Penguin Day

On one level I am excited, on another I have a sense of foreboding. For some time now I have
been frustrated with a life centered around computers. Lately I have been thinking more and more about this. It's great to do IT work for non-profits and other worthy causes, when compared to doing it for evil, money-hungry corporations. But, it's still computer work. It's still sitting in front of a screen for hours and hours and hours, when what I really want is.... something else. I'm not sure what or how.

Ever since a discussion at an indymedia media meeting last week about how to teach computer stuff to people who don't learn in standard, geekboy ways, I've been thinking about computers and just how much they cost in social and personal terms. That is, what someone has to give up in order to be proficient with computers, in one way or another. It's such a shame that computers require humans to change themselves, to adapt to the computer and how it functions, rather than the other way around, the computer adapting to the human.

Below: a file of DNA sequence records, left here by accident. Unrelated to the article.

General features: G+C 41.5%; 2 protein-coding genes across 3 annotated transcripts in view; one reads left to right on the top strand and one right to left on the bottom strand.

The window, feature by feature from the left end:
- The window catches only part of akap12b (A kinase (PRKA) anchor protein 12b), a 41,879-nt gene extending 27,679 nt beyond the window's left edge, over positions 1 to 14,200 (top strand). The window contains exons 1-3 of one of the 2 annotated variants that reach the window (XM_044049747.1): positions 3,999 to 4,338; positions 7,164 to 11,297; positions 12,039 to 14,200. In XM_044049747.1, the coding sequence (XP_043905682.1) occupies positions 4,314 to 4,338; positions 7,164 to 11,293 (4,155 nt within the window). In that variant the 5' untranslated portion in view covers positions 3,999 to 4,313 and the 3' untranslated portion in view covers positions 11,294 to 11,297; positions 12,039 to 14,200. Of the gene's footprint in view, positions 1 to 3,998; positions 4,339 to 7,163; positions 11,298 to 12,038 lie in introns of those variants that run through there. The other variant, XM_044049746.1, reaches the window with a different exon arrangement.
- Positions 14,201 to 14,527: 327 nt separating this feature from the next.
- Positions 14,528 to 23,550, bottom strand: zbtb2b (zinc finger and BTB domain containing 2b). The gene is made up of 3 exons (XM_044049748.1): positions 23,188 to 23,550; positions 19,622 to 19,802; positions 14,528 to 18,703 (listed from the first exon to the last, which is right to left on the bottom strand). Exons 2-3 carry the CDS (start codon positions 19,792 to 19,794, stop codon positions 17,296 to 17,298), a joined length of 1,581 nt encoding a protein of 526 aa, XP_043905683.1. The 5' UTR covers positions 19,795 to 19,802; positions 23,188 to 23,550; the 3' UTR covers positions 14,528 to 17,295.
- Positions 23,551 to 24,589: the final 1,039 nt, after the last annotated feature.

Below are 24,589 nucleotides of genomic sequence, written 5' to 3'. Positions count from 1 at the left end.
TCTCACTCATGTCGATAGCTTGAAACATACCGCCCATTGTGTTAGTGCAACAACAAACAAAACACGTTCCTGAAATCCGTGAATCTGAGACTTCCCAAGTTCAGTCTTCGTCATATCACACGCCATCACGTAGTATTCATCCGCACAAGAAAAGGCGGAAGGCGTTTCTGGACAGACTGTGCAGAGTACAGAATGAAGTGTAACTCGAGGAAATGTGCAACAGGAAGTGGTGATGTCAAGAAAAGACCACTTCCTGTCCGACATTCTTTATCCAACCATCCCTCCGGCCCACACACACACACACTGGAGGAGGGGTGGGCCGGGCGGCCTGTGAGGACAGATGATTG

I think about all the hours I have spent in my life learning or trying to learn some arcane thing to do with some bit of software or hardware, and all the hours I continue to spend doing that. And all the hours spent by all people all around the world. Everytime someone spends a moment trying to make a computer do something, that is a moment that person could be spending doing something else: having a conversation, taking a hike, swimming, reading a book, making love, going on a bike ride, tending a garden....

This is all obvious, and of course every activity is done at the expense of something else. I just feel like using a computer is one of the most soul-sucking, de-humanizing, unnatural ways to spend time. So far, I have used computers mostly because they allow me to do things I otherwise could not do, like make the kind of music or videos that I make. Maybe I need to keep that criterion more in mind as I decide what to do with my time.